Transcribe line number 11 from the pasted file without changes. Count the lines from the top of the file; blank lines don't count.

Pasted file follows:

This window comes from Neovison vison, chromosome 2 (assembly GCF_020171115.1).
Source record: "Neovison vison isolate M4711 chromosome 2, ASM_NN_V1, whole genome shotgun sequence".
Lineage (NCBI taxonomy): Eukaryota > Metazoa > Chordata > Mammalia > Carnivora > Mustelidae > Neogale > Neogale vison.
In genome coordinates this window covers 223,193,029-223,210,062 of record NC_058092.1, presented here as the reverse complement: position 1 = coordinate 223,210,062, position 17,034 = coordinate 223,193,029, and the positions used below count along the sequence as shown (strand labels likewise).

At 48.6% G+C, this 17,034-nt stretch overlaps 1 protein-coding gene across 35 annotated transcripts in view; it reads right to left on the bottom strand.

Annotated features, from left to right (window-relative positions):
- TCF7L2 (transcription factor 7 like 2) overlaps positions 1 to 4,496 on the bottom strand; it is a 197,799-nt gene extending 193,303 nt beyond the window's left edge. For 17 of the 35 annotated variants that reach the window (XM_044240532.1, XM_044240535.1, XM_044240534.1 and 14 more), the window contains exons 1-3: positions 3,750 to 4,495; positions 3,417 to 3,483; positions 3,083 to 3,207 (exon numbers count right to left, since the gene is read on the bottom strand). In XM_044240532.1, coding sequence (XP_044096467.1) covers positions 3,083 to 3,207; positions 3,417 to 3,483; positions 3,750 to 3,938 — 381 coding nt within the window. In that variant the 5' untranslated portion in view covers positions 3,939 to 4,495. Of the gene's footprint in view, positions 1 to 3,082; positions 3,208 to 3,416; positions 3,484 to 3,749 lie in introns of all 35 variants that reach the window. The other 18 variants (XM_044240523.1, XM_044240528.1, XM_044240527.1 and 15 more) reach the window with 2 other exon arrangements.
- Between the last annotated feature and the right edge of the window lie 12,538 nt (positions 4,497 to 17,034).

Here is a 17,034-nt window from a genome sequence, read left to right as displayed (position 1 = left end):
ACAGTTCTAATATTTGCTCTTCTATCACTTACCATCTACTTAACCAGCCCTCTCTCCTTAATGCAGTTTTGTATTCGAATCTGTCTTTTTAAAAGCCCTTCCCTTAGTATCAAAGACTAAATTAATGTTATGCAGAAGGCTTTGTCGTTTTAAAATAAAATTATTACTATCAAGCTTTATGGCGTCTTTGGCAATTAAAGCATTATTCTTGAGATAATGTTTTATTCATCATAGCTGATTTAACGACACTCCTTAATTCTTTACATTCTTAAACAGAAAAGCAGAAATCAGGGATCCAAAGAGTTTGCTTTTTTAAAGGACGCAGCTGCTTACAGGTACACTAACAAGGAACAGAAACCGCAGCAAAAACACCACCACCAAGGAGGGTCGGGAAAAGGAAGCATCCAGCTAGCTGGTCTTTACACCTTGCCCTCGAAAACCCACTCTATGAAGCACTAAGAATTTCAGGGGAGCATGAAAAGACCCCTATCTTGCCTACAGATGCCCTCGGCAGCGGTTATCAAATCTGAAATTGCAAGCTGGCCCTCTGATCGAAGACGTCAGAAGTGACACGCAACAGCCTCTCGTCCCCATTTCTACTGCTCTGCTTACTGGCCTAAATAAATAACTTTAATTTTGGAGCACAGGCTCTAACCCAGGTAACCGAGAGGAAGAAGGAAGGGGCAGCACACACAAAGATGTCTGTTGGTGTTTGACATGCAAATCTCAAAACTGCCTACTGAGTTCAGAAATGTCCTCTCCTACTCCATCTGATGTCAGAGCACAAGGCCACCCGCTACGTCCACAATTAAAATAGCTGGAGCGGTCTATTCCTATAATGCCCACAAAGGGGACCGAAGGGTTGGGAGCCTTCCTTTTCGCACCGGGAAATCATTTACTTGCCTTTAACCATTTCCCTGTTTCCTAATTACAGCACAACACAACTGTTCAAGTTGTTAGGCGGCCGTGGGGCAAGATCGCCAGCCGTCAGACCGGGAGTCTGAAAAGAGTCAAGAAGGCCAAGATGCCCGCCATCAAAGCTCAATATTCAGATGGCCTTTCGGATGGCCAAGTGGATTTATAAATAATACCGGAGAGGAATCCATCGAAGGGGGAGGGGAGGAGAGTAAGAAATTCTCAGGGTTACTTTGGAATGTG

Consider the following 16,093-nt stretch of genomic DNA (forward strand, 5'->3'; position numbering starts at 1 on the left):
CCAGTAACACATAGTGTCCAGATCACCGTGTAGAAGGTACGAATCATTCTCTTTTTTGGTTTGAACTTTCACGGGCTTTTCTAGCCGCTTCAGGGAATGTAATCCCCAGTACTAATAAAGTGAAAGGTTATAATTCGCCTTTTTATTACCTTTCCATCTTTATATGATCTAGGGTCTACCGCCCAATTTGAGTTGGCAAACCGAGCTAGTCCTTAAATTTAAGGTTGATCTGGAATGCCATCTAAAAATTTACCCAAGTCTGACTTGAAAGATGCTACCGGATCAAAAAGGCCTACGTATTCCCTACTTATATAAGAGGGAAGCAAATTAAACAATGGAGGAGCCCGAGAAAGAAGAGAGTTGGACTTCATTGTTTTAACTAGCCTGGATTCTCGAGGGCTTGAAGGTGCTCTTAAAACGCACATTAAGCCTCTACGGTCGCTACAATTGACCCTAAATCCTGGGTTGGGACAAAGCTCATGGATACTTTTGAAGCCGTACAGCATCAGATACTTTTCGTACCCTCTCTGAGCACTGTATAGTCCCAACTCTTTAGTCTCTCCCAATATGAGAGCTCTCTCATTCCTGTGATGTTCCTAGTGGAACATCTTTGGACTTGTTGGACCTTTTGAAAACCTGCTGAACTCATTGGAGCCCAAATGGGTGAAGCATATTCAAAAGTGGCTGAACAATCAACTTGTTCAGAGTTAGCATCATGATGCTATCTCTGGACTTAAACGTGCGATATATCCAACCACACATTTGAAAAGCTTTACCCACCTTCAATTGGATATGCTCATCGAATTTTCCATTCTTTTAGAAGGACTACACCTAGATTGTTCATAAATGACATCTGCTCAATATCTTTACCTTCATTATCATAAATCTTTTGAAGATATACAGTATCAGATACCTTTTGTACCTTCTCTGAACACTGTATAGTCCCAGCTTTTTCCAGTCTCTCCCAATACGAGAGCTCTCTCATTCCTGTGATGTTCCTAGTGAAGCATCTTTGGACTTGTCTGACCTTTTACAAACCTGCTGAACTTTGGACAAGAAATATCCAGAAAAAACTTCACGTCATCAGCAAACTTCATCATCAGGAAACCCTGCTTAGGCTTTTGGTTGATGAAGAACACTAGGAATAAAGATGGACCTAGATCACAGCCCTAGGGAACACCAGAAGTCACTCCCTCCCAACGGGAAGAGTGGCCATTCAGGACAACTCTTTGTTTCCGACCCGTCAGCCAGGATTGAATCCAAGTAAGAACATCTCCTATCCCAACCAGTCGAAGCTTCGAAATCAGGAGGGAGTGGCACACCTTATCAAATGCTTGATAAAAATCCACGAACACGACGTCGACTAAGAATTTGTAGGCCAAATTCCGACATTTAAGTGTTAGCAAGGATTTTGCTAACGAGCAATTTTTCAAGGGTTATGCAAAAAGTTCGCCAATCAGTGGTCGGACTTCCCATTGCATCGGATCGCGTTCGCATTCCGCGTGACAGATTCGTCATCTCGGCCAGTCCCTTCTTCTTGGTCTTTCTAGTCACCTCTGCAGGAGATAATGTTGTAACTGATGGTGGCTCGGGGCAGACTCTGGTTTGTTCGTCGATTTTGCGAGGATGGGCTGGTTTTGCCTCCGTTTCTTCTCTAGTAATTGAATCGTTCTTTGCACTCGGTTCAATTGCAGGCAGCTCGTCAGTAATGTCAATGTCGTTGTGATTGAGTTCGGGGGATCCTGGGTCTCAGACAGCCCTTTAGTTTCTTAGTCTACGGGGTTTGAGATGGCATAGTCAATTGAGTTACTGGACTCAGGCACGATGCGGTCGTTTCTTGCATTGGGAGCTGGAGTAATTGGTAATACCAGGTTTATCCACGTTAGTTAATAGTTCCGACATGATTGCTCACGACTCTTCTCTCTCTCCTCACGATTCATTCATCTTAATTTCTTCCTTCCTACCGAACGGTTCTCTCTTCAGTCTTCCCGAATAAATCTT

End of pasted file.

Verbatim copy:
Consider the following 16,093-nt stretch of genomic DNA (forward strand, 5'->3'; position numbering starts at 1 on the left):